The real parts are effectively zero, and the un-normalized admittance is 0.02* 0.0116 = 2.33 x 10^{-4} mhos, equivalent to a 0.185 pF capacitor to ground at 200 MHz (see **Figure 4**).

To obtain the S-parameters, the inductor was likely measured on a printed circuit board with the recommended land pattern, such that each pad contributed 0.185 pF. This is an important result, as the variation in PCB dielectric properties and thickness of the PCB will result in different values of this shunt capacitance.

Examining the magnitude of Z versus frequency from the B term shows the self-resonance at 3,350 MHz (see **Figure 5**). To resonate at this frequency with the 12.4 nH inductance, the inter-winding capacitance must be approximately 0.182 pF. Updating the LC model for the inductor gives the equivalent circuit shown in **Figure 6**.

With a little mathematics, it was straightforward to derive a π network model of this inductor. Applying this concept to an unknown component, the ABCD parameters can be examined to see if the reactance of the first series element of the T network or the admittance of the first shunt element of the π network is directly proportional to f or 1/f. Finding this relationship drives the choice of a π or T network. For instance, the equivalent T model derived from the ABCD parameters of an amplifier IC can be examined to determine the bond wire inductance, which can be tuned out with a judicious selection of coupling capacitor.

For reference, the ABCD parameters of a shunt admittance Y are given by:

The ABCD parameters of a series impedance are given by:

The π and T matrices are then easily derived using simple matrix multiplication.

**UNKNOWN NETWORK**

For the decomposition of an unknown network, examine the Z_{1 }of the T model and the Y_{1} of the π model for proportionality to f or 1/f. The equivalent value of resistance, capacitance or inductance can then be recorded and mathematically removed from the network by pre-multiplying by the inverse ABCD matrix for the shunt or series term:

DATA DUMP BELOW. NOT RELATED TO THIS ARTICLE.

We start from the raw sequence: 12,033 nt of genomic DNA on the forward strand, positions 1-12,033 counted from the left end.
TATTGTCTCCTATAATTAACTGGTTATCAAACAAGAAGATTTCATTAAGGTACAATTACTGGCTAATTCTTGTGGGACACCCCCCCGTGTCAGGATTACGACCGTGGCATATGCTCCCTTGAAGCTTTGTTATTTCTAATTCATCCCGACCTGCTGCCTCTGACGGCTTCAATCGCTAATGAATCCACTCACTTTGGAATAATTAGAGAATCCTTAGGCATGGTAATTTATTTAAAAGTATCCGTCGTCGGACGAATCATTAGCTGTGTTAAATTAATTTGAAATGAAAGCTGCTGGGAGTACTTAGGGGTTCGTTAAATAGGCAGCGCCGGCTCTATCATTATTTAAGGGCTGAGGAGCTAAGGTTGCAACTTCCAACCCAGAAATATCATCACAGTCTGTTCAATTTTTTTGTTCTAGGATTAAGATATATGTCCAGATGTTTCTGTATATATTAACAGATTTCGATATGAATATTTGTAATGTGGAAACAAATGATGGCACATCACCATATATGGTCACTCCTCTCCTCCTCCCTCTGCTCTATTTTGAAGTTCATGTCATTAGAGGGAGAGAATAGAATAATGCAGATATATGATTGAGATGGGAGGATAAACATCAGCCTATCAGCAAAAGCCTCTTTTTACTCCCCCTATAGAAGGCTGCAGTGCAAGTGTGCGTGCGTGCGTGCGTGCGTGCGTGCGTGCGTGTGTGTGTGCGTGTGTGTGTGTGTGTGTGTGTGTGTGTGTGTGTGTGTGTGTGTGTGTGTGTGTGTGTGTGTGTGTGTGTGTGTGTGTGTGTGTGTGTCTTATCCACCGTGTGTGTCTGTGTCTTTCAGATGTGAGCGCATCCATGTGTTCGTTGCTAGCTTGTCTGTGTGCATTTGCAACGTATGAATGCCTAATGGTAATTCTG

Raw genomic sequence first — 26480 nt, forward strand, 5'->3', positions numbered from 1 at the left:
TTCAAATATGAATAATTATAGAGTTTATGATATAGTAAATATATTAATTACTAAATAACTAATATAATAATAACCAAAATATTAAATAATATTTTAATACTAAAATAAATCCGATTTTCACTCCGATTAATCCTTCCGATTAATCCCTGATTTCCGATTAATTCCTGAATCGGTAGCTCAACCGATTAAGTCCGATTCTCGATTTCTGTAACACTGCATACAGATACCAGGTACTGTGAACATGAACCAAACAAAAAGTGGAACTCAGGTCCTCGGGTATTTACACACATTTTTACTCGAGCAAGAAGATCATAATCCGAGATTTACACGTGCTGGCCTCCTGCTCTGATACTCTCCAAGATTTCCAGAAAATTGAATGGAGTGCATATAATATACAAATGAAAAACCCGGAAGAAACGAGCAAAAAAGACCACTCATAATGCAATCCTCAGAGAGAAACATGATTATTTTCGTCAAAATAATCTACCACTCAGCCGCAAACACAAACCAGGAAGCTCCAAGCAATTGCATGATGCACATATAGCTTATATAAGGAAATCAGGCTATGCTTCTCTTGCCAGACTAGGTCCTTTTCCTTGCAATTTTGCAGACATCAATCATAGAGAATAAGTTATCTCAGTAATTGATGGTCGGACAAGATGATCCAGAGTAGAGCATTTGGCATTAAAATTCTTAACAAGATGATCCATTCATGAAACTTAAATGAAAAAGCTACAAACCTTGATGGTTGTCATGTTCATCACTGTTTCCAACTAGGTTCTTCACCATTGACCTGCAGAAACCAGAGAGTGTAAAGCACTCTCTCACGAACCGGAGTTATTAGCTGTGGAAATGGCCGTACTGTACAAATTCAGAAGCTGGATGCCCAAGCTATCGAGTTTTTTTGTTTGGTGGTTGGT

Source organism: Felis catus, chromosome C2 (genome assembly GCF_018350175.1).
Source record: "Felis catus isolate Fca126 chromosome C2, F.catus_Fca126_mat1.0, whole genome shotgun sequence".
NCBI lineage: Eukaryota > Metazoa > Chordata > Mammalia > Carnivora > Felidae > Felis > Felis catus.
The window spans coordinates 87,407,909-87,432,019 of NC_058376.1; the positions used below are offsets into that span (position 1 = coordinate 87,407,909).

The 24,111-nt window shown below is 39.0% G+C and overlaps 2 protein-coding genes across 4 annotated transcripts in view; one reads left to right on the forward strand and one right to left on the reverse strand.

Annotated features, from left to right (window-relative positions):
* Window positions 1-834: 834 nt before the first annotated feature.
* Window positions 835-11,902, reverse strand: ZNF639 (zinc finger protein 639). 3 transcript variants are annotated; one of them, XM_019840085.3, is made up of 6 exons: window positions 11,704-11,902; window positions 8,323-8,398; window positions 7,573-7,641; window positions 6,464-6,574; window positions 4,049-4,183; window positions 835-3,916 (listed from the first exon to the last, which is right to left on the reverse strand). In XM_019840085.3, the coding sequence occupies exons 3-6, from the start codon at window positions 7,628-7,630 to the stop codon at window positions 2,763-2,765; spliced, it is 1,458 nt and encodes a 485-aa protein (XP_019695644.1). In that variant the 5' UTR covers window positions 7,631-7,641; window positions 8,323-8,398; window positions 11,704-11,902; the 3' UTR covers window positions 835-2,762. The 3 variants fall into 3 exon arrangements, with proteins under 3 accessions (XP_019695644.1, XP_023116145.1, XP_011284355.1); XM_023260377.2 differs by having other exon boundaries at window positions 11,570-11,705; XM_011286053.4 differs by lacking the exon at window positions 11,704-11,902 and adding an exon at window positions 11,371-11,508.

where

After removing the first series term, the remaining ABCD matrix should be evaluated in terms of the equivalent π model, the leading shunt term analyzed, fitted to R, L and C values and then removed by pre-multiplying again. If the first term of the unknown network is a shunt value, then start with the Y_{1 }value of the π model followed by the Z_{1} value of the T model. Clearly, small errors will accumulate quickly, so it is unrealistic to expect this method will work well for a long network.

Measuring circuits and components is straightforward using a vector network analyzer (VNA), and a transmission line probe de-embedded from the measurement makes it easy. The de-embedding feature is built into the software of the Copper Mountain Technologies VNAs.

**Reference**

1. Emerole Kelechi C, Matthew Gabriel Chinedum, A-B-C-D Parameter Model for Two-Port Networks, *International Journal of Advanced Engineering Research and Technology (IJAERT)*, Vol. 3, Issue 10, October 2015, ISSN No.: 2348–8190.